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Thread: Wood Species for Birdhouse

  1. #1
    Join Date
    Apr 2019
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    Earleville, MD
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    7

    Wood Species for Birdhouse

    I need to build a birdhouse to replace one that has seen a few too many bird families. Iím looking for recommendations of what wood to use and where I can buy it.

    i live in southern Chester county, PA and my normal wood supplier is Hearne Hardwoods which is 7 or 8 miles from my home. Sadly they donít stock cypress which would be my first choice.

    Iím open to suggestions of different species and of availability within an hour or so of my house.

    Thanks for any help you may have.

  2. #2
    Join Date
    Jul 2007
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    NE OH
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    Red Cedar is a reasonable choice; most lumberyards in PA should have it, at least in common grade and often in better grades for trim. Easy to work with and stands up well outdoors.

  3. #3
    Join Date
    Mar 2003
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    SE PA - Central Bucks County
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    Pat, if you describe to the folks at Hearne what you want to do, they will likely be able to suggest a suitable replacement species that they do stock out of the many, many that they carry. I've never had a problem getting suggestions like that from them. (I consider them a "candy store" when it comes to wood species) If you don't mind a little heavier wood for this, white oak (not red!) is a very durable species for outdoor usage and for your project you can easily utilize the "less pretty" and short stock to make your components, which keeps the cost down.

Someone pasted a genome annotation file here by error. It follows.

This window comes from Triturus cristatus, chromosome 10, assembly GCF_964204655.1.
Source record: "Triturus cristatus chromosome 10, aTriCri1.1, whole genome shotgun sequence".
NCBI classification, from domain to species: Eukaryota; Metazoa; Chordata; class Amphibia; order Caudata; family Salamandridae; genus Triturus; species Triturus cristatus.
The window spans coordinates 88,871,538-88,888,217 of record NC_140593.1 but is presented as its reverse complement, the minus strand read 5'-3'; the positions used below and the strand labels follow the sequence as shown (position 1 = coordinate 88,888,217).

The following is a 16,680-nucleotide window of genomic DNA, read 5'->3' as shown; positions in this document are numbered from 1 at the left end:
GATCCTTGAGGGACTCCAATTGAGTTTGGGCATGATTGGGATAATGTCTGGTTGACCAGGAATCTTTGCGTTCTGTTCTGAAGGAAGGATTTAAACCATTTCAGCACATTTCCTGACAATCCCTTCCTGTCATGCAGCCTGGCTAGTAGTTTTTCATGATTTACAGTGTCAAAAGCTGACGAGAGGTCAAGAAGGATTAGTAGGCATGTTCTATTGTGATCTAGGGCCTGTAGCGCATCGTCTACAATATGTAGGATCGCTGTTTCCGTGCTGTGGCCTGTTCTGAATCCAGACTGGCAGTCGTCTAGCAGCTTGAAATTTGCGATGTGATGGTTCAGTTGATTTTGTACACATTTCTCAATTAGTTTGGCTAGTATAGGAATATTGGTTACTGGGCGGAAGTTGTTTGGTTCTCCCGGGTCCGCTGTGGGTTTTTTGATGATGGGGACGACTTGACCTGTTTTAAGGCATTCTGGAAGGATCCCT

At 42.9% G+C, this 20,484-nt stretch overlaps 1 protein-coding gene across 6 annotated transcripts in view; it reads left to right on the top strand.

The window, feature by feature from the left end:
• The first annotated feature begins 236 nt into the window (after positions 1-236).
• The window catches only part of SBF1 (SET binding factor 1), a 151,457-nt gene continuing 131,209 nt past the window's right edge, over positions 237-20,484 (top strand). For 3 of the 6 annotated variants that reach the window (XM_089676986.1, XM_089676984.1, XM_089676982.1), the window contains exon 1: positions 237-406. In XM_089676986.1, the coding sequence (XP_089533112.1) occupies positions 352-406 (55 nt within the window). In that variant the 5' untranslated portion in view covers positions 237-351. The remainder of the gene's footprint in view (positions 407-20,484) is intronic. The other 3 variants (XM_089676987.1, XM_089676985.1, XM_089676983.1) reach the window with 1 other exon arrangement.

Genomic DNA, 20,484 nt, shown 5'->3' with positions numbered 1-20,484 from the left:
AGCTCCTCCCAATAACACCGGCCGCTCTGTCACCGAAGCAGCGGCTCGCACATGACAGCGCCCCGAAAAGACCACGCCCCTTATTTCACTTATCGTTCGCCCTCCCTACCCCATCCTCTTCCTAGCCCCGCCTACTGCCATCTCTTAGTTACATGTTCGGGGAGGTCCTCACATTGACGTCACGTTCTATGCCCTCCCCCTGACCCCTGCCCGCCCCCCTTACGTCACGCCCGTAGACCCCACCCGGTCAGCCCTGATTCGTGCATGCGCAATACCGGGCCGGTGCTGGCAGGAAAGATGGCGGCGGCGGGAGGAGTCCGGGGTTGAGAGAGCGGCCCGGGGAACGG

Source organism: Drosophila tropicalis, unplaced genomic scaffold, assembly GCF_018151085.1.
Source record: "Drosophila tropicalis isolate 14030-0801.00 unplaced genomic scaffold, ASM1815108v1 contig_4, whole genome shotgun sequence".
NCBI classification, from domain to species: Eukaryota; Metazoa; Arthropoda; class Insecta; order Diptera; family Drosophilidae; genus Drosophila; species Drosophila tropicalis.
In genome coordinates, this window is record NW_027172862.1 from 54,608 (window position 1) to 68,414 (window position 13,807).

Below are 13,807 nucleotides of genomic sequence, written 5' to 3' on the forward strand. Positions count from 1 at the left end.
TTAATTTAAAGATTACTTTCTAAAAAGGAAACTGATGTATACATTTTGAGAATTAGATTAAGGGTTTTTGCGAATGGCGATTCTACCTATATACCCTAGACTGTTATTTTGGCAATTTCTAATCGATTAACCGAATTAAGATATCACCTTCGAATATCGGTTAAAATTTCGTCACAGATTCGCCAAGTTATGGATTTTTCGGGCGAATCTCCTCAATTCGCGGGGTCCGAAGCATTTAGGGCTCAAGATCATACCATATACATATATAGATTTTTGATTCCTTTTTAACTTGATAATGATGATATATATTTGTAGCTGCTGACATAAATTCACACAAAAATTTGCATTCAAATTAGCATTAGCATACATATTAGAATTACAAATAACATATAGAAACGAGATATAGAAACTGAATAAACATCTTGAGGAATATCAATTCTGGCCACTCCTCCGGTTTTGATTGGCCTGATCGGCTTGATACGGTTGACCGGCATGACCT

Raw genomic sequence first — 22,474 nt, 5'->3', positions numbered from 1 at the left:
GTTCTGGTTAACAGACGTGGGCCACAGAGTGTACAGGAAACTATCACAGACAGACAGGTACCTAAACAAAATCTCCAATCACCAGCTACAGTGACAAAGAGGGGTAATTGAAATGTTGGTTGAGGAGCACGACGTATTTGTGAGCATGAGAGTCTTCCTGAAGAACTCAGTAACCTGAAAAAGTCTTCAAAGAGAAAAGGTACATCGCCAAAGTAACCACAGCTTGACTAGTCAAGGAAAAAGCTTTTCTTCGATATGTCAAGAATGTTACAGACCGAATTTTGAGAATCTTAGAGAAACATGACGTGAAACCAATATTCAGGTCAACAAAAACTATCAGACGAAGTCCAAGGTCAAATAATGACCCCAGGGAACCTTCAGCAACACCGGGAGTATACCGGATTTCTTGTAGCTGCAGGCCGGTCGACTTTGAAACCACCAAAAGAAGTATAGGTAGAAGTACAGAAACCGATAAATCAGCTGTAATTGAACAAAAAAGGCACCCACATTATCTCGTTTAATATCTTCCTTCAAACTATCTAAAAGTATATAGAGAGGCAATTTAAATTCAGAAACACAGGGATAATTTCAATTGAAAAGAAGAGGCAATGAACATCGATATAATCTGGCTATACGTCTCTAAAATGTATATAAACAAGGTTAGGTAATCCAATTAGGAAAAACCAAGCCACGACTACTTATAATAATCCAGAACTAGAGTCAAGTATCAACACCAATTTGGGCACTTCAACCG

--

    The most expensive tool is the one you buy "cheaply" and often...

  4. #4
    Yeah, cedar, white oak, maybe black locust are possible options, but as has already been mentioned ask them. They may suggest something interesting. Groff and Groffs is another source not too far away that has had some black locust and other interesting choices in the past. Also they tend to have lots of short end cuts so buying a little bit for a bird house might be easy.

    I miss Hearn's and Groff and Groff's since I moved south to Tallahassee. On the other hand I did find some great resources here.

  5. #5
    Join Date
    Sep 2006
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    Deep South
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    Old growth cypress is another excellent choice if you can find it. There are 30 year old duck boxes made out of it still in service at the wildlife refuge near me.

  6. #6
    Quote Originally Posted by Art Mann View Post
    Old growth cypress is another excellent choice if you can find it. There are 30 year old duck boxes made out of it still in service at the wildlife refuge near me.
    Yes, great choice, easy to work, weathers super well, and fairly easy to find here on the gulf coast, but I doubt he will find any there in PA.

  7. #7
    Actually, white pine works fairly well outdoors especially if you can paint it. It needs to be white pine though, the spruces, firs, and most other pines don't do well outside, maybe yellow or pitch pine is OK. White oak would be my preference though. I think it wears better than cedar (cedar sheds water well, but it doesn't do well if it stays damp), and it is a lot safer to work with, especially if you have been sensitized to cedar.

  8. #8
    Join Date
    Feb 2010
    Location
    Collegeville PA (30 min west of Philly)
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    Regarding Hearnes and Groff options (both are about 1.5 hours from me, maybe a bit less)...